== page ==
The winner of the Best Director award at last year’s Sundance Film Festival, Martha Marcy May Marlene is a fascinating drama that looks at a young woman’s encounter with a religious cult. Director Sean Durkin talks to Jason Wood (Curzon Director of Programming) about his feature debut.
Jason Wood: What were the origins of the film?
Sean Durkin: We’d produced Afterschool and I was looking for a project of my own to do, and I’d always been fascinated by cults. I wanted to do something character-based, contemporary and naturalistic. I feel like any time cults are portrayed in films, they’re very over the top and menacing – caricatures of themselves. So I was doing research and trying to find an idea that we could make on a low budget. I read this one passage that completely popped out and I said, “Well, this is it – this is the story I want to tell”. It was about a girl who left a group that became violent. She escaped and the leader tracked her down Instead of threatening her, he gave her money and wished her well. So it was a complicated, twisted way of letting somebody go. And I wondered what the next three weeks were like for her. How does someone settle back into normal society after that?
Jason Wood: The central character is fascinating in that she is left with questions about her place in society and concerning her own culpability. How difficult was the character of Martha to create and, given her complexity, how blessed were you to find Elizabeth Olsen for the part?
Sean Durkin: I probably saw between 50 and 70 people. It was hard, because you write a character that’s quite elusive and quiet, and if you cast someone who’s just depressed and cut off then the role loses everything. So I was looking for something and I didn’t quite know what it was. I saw everybody and there wasn’t a single person I was interested in. There were good actors and good reads but it just didn’t feel right. And then Lizzie came in; our casting director Susan Shopmaker left her for the last day of casting because she was one of her top picks. During the very first read of the first scene, I saw something happening that hadn’t happened with anyone else. I felt it right away. We continued to talk and I got to know her a little bit. I sensed that she could convey a lot of feeling with her eyes. She was totally effortless. You never feel like she’s trying. One of the big fears of casting an unknown or an inexperienced actor, even if they’re really good, is you expect to have to work with them to pull out a performance. And with her, there was none of that.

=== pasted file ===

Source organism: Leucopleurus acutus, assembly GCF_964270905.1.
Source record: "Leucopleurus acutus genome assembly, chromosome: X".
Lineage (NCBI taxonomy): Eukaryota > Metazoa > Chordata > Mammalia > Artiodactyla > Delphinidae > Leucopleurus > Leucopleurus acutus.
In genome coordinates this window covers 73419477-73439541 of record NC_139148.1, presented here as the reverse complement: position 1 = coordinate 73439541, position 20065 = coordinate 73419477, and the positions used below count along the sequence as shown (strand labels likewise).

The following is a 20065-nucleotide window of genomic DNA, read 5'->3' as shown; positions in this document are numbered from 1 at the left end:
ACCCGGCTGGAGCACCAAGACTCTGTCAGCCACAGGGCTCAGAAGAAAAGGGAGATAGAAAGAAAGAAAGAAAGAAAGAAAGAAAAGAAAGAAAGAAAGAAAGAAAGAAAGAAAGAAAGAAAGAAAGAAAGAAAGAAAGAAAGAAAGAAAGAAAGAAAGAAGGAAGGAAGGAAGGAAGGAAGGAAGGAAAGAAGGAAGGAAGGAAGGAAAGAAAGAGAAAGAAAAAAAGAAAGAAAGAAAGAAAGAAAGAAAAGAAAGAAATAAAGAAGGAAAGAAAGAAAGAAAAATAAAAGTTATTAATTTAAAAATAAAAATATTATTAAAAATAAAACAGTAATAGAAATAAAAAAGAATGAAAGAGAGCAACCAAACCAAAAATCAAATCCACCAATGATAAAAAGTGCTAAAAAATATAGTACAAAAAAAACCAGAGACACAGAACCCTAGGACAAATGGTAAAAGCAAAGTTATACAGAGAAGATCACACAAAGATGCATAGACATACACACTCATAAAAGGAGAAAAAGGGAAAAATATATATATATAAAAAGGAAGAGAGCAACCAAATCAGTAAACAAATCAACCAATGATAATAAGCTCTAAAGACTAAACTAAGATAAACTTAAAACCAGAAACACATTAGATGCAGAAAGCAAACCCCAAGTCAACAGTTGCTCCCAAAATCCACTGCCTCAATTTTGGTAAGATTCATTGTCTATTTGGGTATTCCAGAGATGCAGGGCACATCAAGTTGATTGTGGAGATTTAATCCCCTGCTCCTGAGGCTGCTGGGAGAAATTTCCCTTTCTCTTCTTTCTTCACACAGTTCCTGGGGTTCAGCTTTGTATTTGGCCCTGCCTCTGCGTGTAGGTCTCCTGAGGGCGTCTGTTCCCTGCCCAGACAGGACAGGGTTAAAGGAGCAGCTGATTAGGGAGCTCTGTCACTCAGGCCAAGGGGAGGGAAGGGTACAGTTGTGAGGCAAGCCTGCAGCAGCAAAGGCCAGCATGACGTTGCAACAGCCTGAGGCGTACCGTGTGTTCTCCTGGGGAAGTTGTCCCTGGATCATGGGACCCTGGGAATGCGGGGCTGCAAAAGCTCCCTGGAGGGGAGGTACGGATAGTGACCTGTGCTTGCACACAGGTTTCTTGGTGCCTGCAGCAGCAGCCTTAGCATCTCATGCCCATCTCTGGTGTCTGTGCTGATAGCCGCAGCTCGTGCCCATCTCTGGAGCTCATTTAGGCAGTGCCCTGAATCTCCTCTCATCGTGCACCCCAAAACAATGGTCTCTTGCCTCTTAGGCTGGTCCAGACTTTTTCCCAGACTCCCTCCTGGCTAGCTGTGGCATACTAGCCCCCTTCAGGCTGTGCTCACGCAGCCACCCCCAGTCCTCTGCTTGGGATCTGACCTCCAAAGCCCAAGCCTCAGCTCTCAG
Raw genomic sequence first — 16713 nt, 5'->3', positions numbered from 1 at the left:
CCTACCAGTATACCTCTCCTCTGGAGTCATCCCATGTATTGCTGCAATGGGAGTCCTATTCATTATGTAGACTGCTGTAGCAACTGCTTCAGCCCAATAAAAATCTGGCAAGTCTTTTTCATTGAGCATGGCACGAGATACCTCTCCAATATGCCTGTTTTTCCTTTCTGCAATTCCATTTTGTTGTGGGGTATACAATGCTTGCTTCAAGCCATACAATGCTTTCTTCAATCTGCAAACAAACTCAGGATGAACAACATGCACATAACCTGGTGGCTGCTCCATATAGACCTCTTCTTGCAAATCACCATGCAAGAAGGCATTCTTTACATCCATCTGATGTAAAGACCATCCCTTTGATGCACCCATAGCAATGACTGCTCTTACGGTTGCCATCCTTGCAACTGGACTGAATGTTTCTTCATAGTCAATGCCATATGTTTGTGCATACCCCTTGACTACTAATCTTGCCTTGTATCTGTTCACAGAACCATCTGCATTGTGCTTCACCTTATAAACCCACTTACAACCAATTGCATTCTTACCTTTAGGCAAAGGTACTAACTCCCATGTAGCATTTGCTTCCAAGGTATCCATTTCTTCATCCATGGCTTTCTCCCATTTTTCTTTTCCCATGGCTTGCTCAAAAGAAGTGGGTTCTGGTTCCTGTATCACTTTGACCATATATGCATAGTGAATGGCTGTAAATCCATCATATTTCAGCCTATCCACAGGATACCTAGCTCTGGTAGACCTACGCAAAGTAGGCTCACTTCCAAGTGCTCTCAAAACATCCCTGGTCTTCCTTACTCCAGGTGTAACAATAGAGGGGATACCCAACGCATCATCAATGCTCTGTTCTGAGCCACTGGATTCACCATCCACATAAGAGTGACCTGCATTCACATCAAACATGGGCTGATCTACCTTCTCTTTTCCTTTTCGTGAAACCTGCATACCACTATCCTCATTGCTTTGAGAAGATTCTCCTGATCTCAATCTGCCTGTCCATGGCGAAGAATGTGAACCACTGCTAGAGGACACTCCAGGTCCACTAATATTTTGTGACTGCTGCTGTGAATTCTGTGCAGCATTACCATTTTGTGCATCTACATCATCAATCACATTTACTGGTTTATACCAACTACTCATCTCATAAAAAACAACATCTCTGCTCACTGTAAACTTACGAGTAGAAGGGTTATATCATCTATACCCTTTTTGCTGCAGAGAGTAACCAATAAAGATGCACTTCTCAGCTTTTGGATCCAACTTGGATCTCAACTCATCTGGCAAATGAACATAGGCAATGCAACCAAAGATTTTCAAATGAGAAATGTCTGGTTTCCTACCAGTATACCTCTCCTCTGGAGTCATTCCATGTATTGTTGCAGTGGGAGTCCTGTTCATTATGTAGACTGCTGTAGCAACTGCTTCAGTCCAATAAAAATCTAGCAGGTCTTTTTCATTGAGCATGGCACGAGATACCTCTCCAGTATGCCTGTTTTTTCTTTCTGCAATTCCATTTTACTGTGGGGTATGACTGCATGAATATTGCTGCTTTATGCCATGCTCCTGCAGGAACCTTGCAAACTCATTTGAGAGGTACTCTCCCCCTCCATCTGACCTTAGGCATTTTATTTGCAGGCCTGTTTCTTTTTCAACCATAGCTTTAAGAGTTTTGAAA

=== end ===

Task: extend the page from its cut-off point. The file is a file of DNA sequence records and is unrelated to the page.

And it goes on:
Jason Wood: As the enigmatic leader Patrick, John Hawkes – who is also great in Debra Granik’s Winter’s Bone – is equally impressive. How did you work with him to capture the sense of charisma, idealism and danger that is so essential to Patrick’s being?
Sean Durkin: A lot of it is in the script, but there’s always something extra an actor brings. What I think he brought most was humanity. That was in the script, but he took it to a whole different level. One of the first conversations we had was that we didn’t want Patrick to be that stock cult-leader figure. For me, Patrick’s whole vibe was about living in the moment and living off the land, but silently there’s a bigger plan and action. Some of what Patrick says comes out of real truths. He talks about being in the moment, about focusing on other people, on the land, and what it means to all be together, but then he manipulates all those attractive ideas to get what he wants.
Jason Wood: The structure of the film allows the audience to experience the sense of discovery that Martha also undergoes. Was this one of your primary intentions in shuttling back and forth in time?
Sean Durkin: I didn’t want to separate the past from the present visually. I wanted it to be that you never know what’s coming next. Martha is trying to make sense of what happened to her at the farm while simultaneously understanding how to behave at the lake; for her, it’s all really happening at the same time, so it is all in the present.
With thanks to Curzon Cinemas
Martha Marcy May Marlene opens on Fri 3 February